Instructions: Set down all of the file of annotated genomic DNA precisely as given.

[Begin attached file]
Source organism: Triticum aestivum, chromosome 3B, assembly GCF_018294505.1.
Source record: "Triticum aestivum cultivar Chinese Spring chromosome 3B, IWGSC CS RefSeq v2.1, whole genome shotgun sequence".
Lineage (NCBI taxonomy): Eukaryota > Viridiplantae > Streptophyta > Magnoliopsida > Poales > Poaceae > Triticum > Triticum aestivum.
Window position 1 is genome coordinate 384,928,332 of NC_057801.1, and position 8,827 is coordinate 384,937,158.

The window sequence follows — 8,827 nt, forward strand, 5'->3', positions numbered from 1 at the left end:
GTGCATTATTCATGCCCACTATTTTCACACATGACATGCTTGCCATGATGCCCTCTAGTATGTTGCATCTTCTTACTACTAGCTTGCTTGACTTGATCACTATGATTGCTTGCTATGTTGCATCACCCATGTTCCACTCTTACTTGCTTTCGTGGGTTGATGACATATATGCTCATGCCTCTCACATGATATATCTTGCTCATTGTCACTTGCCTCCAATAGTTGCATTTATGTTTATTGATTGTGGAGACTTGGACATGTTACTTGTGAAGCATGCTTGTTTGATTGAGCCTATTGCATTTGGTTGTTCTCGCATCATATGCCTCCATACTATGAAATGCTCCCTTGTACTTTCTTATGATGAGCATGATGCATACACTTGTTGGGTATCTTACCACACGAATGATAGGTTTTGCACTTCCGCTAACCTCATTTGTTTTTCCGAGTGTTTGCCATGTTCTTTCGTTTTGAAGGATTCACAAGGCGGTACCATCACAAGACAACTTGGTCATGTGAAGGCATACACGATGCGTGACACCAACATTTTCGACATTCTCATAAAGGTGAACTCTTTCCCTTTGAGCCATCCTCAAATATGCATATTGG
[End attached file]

Source organism: Triticum aestivum, chromosome 3B, assembly GCF_018294505.1.
Source record: "Triticum aestivum cultivar Chinese Spring chromosome 3B, IWGSC CS RefSeq v2.1, whole genome shotgun sequence".
Lineage (NCBI taxonomy): Eukaryota > Viridiplantae > Streptophyta > Magnoliopsida > Poales > Poaceae > Triticum > Triticum aestivum.
Window position 1 is genome coordinate 384,928,332 of NC_057801.1, and position 8,827 is coordinate 384,937,158.

The window sequence follows — 8,827 nt, forward strand, 5'->3', positions numbered from 1 at the left end:
GTGCATTATTCATGCCCACTATTTTCACACATGACATGCTTGCCATGATGCCCTCTAGTATGTTGCATCTTCTTACTACTAGCTTGCTTGACTTGATCACTATGATTGCTTGCTATGTTGCATCACCCATGTTCCACTCTTACTTGCTTTCGTGGGTTGATGACATATATGCTCATGCCTCTCACATGATATATCTTGCTCATTGTCACTTGCCTCCAATAGTTGCATTTATGTTTATTGATTGTGGAGACTTGGACATGTTACTTGTGAAGCATGCTTGTTTGATTGAGCCTATTGCATTTGGTTGTTCTCGCATCATATGCCTCCATACTATGAAATGCTCCCTTGTACTTTCTTATGATGAGCATGATGCATACACTTGTTGGGTATCTTACCACACGAATGATAGGTTTTGCACTTCCGCTAACCTCATTTGTTTTTCCGAGTGTTTGCCATGTTCTTTCGTTTTGAAGGATTCACAAGGCGGTACCATCACAAGACAACTTGGTCATGTGAAGGCATACACGATGCGTGACACCAACATTTTCGACATTCTCATAAAGGTGAACTCTTTCCCTTTGAGCCATCCTCAAATATGCATATTGG